The National Science Education Standards and education research literature emphasize that students need to be engaged in the "process" of science—asking questions, forming hypotheses, designing experiments, collecting data, analyzing results, and drawing conclusions. To support this shift in education, the DNALC has developed robust methods that allow students to develop their own research projects while using common approaches. These programs aim to increase the understanding and interest of students in science by enabling them to design and carry out modern molecular research projects.
Just as the unique pattern of bars in a universal product code (UPC) identifies each consumer product, a DNA barcode is a unique pattern of DNA sequence that identifies each living thing. DNA barcodes can be used to identify and study species in many contexts, from biodiversity studies to forensic studies. DNA barcoding allows students to identitify species using DNA sequence information in these many contexts, making it an ideal common technique for multiple distinct student projects.
In collaboration with Stony Brook University (SBU), Brookhaven National Laboratory (BNL), and the American Museum of Natural History (AMNH), the DNA Learning Center (DNALC) of Cold Spring Harbor Laboratory announces Barcode Long Island (BLI). With funding from the National Institutes of Health, the project mission is for students to gain an intuitive understanding of the crucial interdependence between humans and the natural environment. Over the course of five years, BLI will use DNA barcoding to explore, document, and track the biodiversity on and around Long Island, through independent and distributed experiments by student research teams, led by trained Long Island educators. BLI will provide students with real and relevant research experience while they contribute to our knowledge of their environment.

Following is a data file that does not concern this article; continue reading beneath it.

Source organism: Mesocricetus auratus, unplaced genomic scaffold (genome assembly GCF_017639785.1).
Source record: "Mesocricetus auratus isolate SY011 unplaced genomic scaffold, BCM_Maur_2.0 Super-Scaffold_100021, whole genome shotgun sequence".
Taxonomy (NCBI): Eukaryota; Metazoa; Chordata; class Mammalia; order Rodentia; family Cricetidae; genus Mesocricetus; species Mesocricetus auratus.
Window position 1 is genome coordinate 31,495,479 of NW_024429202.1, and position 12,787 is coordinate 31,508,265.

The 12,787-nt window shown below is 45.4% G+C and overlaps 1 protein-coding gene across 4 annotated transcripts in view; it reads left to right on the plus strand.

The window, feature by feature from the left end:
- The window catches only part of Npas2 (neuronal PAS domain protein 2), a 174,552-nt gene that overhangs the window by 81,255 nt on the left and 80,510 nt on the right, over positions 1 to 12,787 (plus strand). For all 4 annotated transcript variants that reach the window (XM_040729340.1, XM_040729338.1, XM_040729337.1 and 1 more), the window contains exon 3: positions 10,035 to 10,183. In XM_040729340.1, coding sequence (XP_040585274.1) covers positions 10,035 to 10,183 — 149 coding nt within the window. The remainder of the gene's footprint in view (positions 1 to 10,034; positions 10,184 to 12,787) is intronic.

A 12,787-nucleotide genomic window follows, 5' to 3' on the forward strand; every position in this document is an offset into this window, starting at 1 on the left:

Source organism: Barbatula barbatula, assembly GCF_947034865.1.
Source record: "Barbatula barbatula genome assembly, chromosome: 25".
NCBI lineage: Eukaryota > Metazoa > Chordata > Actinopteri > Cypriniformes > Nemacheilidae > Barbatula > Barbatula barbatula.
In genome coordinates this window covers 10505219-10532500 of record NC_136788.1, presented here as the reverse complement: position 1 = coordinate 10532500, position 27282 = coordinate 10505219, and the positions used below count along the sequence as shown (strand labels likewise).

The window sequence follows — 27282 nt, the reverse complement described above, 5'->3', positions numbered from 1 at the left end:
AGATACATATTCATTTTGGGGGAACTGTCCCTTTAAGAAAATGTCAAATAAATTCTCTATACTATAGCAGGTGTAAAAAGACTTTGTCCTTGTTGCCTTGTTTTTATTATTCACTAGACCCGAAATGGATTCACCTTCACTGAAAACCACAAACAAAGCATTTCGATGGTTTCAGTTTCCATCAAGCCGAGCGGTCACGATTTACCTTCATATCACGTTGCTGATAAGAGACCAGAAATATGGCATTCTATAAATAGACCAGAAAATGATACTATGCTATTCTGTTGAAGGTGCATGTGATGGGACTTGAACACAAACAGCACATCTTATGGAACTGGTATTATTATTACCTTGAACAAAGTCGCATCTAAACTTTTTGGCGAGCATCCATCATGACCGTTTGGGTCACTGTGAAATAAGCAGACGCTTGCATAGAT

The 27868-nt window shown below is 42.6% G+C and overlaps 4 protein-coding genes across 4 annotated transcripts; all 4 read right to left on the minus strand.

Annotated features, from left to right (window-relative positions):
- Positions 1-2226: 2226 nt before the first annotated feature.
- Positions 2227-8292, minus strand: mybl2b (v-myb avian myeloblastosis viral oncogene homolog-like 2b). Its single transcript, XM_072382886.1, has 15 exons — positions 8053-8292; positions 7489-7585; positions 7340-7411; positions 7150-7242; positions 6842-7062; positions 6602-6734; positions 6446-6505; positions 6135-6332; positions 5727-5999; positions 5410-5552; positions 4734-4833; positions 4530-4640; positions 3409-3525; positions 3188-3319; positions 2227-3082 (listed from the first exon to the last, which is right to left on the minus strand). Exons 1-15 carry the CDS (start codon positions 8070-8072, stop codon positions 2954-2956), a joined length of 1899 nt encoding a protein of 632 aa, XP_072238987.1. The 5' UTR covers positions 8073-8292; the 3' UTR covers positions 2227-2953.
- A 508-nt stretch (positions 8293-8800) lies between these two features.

The Urban Barcode Project (UBP) is a science competition spanning the five boroughs of New York City. In the Urban Barcode Project, student research teams use DNA barcoding to explore biodiversity in New York City. The UBP is the first large-scale effort to engage high school students using DNA technology to explore biodiversity in New York City. The Alfred P. Sloan Foundation supported the first round of the UBP from January 2011 through June 2012, and the competition continues today. Projects can use DNA barcodes to examine any aspect of the NYC environment.
The Urban Barcode Research Program (UBRP), is an initiative to engage high school students to study biodiversity in NYC supported by the Pinkerton Foundation. Students participate in workshops and conduct independent research projects with Scientist Mentors using DNA barcoding.